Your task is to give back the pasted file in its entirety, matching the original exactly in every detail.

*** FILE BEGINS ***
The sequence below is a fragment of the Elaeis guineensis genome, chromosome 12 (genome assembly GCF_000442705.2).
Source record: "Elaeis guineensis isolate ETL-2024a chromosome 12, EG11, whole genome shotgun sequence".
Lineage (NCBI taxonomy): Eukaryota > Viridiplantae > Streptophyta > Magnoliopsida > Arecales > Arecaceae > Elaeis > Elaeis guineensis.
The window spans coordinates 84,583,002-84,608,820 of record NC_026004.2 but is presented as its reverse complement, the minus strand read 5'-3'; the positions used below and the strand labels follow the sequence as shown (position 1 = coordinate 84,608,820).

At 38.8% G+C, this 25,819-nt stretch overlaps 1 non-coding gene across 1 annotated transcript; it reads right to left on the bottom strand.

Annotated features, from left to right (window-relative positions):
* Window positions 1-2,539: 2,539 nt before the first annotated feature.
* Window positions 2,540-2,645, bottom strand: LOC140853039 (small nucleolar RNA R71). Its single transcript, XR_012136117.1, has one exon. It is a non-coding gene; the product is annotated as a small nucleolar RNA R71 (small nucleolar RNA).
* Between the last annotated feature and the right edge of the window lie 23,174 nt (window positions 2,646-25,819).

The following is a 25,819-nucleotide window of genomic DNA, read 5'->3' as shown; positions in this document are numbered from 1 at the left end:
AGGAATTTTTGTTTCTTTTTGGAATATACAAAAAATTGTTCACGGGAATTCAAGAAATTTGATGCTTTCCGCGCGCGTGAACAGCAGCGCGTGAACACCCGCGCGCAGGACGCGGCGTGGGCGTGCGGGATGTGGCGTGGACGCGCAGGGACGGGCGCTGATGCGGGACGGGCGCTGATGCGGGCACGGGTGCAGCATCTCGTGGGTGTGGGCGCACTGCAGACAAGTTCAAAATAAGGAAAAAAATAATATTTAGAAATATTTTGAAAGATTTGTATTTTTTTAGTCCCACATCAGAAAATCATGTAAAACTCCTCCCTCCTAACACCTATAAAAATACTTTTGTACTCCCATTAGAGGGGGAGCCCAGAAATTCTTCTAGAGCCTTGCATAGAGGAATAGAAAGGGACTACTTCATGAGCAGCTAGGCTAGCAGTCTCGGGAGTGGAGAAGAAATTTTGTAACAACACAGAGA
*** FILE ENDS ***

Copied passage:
The sequence below is a fragment of the Elaeis guineensis genome, chromosome 12 (genome assembly GCF_000442705.2).
Source record: "Elaeis guineensis isolate ETL-2024a chromosome 12, EG11, whole genome shotgun sequence".
Lineage (NCBI taxonomy): Eukaryota > Viridiplantae > Streptophyta > Magnoliopsida > Arecales > Arecaceae > Elaeis > Elaeis guineensis.
The window spans coordinates 84,583,002-84,608,820 of record NC_026004.2 but is presented as its reverse complement, the minus strand read 5'-3'; the positions used below and the strand labels follow the sequence as shown (position 1 = coordinate 84,608,820).

At 38.8% G+C, this 25,819-nt stretch overlaps 1 non-coding gene across 1 annotated transcript; it reads right to left on the bottom strand.

Annotated features, from left to right (window-relative positions):
* Window positions 1-2,539: 2,539 nt before the first annotated feature.
* Window positions 2,540-2,645, bottom strand: LOC140853039 (small nucleolar RNA R71). Its single transcript, XR_012136117.1, has one exon. It is a non-coding gene; the product is annotated as a small nucleolar RNA R71 (small nucleolar RNA).
* Between the last annotated feature and the right edge of the window lie 23,174 nt (window positions 2,646-25,819).

The following is a 25,819-nucleotide window of genomic DNA, read 5'->3' as shown; positions in this document are numbered from 1 at the left end:
AGGAATTTTTGTTTCTTTTTGGAATATACAAAAAATTGTTCACGGGAATTCAAGAAATTTGATGCTTTCCGCGCGCGTGAACAGCAGCGCGTGAACACCCGCGCGCAGGACGCGGCGTGGGCGTGCGGGATGTGGCGTGGACGCGCAGGGACGGGCGCTGATGCGGGACGGGCGCTGATGCGGGCACGGGTGCAGCATCTCGTGGGTGTGGGCGCACTGCAGACAAGTTCAAAATAAGGAAAAAAATAATATTTAGAAATATTTTGAAAGATTTGTATTTTTTTAGTCCCACATCAGAAAATCATGTAAAACTCCTCCCTCCTAACACCTATAAAAATACTTTTGTACTCCCATTAGAGGGGGAGCCCAGAAATTCTTCTAGAGCCTTGCATAGAGGAATAGAAAGGGACTACTTCATGAGCAGCTAGGCTAGCAGTCTCGGGAGTGGAGAAGAAATTTTGTAACAACACAGAGA